zaha hadid‘s stingray inspired roof frame for the Aquatic centre at the London 2012 Olympic games has been completed. Said to be one of the most complex engineering and construction challenges of the Olympic park. The sweeping steel roof frame weighs approximately 2800 tonnes spanning 160 metres long and 90 metres wide.
The architectural concept of the London Aquatic Centre is inspired by the fluid geometry of water in motion, creating spaces and a surrounding environment in sympathy with the river landscape of the Olympic Park. An undulating roof sweeps up from the ground as a wave – enclosing the pools of the Centre with its unifying gesture of fluidity, whilst also describing the volume of the swimming and diving pools.
The London Aquatic Centre is designed to have the flexibility to accommodate the size and capacity of the London 2012 Olympic Games whilst also providing the optimum size and capacity for use in Legacy mode after the 2012 Games.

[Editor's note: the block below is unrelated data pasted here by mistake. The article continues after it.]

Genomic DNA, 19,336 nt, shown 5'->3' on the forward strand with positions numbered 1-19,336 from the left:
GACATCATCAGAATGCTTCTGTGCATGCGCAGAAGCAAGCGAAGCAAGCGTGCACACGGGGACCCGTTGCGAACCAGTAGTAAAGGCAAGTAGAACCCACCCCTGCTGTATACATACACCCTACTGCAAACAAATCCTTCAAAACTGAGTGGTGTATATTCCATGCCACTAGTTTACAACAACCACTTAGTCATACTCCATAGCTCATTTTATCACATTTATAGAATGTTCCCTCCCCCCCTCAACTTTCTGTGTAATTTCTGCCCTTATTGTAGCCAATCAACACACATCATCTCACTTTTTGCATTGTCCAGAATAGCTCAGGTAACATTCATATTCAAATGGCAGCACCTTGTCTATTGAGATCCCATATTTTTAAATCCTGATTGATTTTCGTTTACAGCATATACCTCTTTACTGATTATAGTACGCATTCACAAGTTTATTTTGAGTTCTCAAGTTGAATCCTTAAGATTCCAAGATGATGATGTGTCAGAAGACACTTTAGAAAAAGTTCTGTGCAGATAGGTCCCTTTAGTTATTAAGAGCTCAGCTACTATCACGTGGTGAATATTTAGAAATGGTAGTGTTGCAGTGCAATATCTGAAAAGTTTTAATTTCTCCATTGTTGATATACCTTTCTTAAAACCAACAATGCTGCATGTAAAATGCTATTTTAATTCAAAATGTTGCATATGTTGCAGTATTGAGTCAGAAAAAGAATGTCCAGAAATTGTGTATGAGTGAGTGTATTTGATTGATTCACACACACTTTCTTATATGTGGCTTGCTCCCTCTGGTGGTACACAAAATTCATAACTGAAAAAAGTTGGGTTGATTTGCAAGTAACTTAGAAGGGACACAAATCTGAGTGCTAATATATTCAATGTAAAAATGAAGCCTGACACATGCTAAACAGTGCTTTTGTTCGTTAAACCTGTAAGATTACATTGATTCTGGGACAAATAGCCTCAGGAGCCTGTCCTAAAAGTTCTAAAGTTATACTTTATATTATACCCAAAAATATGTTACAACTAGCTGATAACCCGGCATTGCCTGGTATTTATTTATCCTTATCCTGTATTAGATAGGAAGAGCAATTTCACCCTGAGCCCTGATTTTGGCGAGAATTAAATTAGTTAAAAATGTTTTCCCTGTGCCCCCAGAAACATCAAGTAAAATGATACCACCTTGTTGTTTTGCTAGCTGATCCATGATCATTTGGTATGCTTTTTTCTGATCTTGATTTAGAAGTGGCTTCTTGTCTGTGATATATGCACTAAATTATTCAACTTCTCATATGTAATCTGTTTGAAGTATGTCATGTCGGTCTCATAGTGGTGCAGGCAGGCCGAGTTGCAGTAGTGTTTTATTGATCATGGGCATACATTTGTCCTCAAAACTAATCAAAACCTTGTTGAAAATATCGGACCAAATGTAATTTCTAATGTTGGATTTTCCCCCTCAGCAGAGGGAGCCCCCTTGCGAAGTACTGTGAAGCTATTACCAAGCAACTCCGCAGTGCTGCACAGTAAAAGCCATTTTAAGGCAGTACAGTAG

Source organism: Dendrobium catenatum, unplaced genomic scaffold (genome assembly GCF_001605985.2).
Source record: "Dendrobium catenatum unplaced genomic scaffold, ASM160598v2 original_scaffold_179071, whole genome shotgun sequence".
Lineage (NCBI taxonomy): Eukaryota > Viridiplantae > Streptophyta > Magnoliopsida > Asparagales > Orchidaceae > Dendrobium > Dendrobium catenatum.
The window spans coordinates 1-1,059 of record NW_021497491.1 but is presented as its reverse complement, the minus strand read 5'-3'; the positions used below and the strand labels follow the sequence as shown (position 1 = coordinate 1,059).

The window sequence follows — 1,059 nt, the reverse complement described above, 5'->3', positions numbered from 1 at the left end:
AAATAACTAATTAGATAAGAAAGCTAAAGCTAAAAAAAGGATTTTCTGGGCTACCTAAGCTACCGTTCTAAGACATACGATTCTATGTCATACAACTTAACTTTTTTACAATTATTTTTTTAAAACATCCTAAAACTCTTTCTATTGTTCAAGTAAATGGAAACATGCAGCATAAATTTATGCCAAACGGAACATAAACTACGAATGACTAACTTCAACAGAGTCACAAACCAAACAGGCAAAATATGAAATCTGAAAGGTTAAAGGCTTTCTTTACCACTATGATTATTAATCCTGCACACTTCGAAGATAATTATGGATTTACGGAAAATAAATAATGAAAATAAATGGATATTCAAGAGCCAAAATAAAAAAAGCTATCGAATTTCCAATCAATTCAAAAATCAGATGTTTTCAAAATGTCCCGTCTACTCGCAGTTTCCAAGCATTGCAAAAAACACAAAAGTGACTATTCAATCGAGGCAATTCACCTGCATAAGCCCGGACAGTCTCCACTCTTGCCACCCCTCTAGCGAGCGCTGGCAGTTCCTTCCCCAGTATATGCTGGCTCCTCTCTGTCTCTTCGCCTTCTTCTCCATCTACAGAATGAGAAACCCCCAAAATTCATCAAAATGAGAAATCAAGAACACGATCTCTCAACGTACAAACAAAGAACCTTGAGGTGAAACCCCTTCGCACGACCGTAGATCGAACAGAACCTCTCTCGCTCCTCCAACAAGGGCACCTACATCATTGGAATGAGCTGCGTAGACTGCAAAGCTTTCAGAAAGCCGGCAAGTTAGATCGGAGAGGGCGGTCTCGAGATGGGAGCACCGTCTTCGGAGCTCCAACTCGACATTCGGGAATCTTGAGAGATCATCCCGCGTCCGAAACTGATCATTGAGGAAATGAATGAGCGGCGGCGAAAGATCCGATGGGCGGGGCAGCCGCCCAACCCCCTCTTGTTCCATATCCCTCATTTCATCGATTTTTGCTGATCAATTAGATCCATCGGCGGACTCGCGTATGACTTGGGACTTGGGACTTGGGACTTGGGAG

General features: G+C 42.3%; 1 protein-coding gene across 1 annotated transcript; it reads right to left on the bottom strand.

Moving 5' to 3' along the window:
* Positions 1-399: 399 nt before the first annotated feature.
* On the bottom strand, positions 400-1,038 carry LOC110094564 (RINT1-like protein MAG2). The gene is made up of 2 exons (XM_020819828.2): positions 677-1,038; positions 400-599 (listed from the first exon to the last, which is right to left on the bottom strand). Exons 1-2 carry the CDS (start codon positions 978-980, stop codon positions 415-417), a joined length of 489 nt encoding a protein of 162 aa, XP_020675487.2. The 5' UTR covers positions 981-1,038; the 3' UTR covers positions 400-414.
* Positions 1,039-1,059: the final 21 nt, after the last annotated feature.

The London Aquatic Centre is situated within the Olympic Park Masterplan. The site is positioned on the south eastern edge of the Olympic Park with direct proximities to Stratford. The new pedestrian access from the east-west bridge called the Stratford City Bridge which links the Stratford City development with the Olympic Park will cross over the LAC. This will provide a very visible frontage for the LAC along the bridge.
The Aquatic Centre is planned on an orthogonal axis perpendicular to the Stratford City Bridge. Along this axis are laid out the three pools. The training pool is located under the bridge whilst the competition and diving pools are within a large volumetric pool hall. The overall strategy is to frame the base of the pool hall as a podium by surrounding it and connecting it into the bridge.